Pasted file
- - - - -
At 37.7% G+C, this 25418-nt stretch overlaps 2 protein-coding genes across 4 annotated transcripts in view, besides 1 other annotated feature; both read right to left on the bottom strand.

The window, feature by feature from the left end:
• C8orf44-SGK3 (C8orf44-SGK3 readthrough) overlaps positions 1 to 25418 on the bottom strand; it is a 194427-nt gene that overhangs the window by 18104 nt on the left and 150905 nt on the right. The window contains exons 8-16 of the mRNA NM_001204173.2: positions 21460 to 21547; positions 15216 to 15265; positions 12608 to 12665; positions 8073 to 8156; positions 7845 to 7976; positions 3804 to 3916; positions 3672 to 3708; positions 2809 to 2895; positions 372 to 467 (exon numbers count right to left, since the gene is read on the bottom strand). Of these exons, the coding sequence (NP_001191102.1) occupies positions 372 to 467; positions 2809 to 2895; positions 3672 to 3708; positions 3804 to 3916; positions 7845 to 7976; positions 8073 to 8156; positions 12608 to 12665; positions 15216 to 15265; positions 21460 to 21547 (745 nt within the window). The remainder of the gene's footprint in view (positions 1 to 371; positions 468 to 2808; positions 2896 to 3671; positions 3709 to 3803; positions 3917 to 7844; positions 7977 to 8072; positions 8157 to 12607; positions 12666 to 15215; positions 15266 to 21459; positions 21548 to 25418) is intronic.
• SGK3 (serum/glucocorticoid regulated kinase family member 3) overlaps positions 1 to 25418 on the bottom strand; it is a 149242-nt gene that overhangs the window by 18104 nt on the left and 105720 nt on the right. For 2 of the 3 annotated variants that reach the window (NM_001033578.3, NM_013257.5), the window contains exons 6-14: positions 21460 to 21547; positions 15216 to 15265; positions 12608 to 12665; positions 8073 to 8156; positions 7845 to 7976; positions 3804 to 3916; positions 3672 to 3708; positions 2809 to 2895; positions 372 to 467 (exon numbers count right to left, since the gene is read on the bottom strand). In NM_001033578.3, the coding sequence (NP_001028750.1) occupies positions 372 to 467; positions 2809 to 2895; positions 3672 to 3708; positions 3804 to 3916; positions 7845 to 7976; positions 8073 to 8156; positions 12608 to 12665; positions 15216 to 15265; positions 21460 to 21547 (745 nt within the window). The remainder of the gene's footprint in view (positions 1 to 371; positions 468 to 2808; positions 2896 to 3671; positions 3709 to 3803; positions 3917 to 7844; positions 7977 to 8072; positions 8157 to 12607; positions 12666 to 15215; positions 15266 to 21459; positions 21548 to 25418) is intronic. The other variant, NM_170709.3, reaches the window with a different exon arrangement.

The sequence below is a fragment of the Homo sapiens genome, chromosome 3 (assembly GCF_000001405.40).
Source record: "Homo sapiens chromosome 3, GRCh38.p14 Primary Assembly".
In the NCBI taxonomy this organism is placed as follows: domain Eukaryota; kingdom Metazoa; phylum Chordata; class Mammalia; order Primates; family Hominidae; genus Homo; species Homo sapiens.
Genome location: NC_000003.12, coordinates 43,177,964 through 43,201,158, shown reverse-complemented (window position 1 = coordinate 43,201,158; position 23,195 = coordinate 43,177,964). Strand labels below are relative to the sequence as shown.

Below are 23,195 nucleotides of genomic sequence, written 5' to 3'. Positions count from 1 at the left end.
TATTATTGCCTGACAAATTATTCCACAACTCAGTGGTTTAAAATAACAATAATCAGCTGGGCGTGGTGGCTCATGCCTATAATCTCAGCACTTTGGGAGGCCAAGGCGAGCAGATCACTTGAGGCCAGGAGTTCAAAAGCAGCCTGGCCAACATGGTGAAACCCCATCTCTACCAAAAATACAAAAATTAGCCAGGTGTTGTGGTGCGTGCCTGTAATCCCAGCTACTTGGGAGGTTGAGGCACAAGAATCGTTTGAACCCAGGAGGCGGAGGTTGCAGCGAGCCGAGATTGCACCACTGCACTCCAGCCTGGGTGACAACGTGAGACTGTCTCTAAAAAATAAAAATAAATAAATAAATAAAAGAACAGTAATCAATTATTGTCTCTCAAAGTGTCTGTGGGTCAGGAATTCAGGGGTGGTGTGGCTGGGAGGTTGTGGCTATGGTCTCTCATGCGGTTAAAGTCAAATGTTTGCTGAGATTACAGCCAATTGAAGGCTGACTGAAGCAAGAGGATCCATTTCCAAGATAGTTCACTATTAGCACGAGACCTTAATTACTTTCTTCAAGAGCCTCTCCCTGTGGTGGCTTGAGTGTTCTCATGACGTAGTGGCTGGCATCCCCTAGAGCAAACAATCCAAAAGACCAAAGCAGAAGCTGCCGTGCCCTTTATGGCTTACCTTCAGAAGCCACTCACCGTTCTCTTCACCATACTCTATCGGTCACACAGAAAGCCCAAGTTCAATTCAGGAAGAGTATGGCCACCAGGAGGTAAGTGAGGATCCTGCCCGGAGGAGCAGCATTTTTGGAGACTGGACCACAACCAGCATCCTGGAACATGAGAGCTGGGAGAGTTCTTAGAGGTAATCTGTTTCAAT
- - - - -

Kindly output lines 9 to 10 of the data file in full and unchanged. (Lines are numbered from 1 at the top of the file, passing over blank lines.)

Below are 23,195 nucleotides of genomic sequence, written 5' to 3'. Positions count from 1 at the left end.
TATTATTGCCTGACAAATTATTCCACAACTCAGTGGTTTAAAATAACAATAATCAGCTGGGCGTGGTGGCTCATGCCTATAATCTCAGCACTTTGGGAGGCCAAGGCGAGCAGATCACTTGAGGCCAGGAGTTCAAAAGCAGCCTGGCCAACATGGTGAAACCCCATCTCTACCAAAAATACAAAAATTAGCCAGGTGTTGTGGTGCGTGCCTGTAATCCCAGCTACTTGGGAGGTTGAGGCACAAGAATCGTTTGAACCCAGGAGGCGGAGGTTGCAGCGAGCCGAGATTGCACCACTGCACTCCAGCCTGGGTGACAACGTGAGACTGTCTCTAAAAAATAAAAATAAATAAATAAATAAAAGAACAGTAATCAATTATTGTCTCTCAAAGTGTCTGTGGGTCAGGAATTCAGGGGTGGTGTGGCTGGGAGGTTGTGGCTATGGTCTCTCATGCGGTTAAAGTCAAATGTTTGCTGAGATTACAGCCAATTGAAGGCTGACTGAAGCAAGAGGATCCATTTCCAAGATAGTTCACTATTAGCACGAGACCTTAATTACTTTCTTCAAGAGCCTCTCCCTGTGGTGGCTTGAGTGTTCTCATGACGTAGTGGCTGGCATCCCCTAGAGCAAACAATCCAAAAGACCAAAGCAGAAGCTGCCGTGCCCTTTATGGCTTACCTTCAGAAGCCACTCACCGTTCTCTTCACCATACTCTATCGGTCACACAGAAAGCCCAAGTTCAATTCAGGAAGAGTATGGCCACCAGGAGGTAAGTGAGGATCCTGCCCGGAGGAGCAGCATTTTTGGAGACTGGACCACAACCAGCATCCTGGAACATGAGAGCTGGGAGAGTTCTTAGAGGTAATCTGTTTCAAT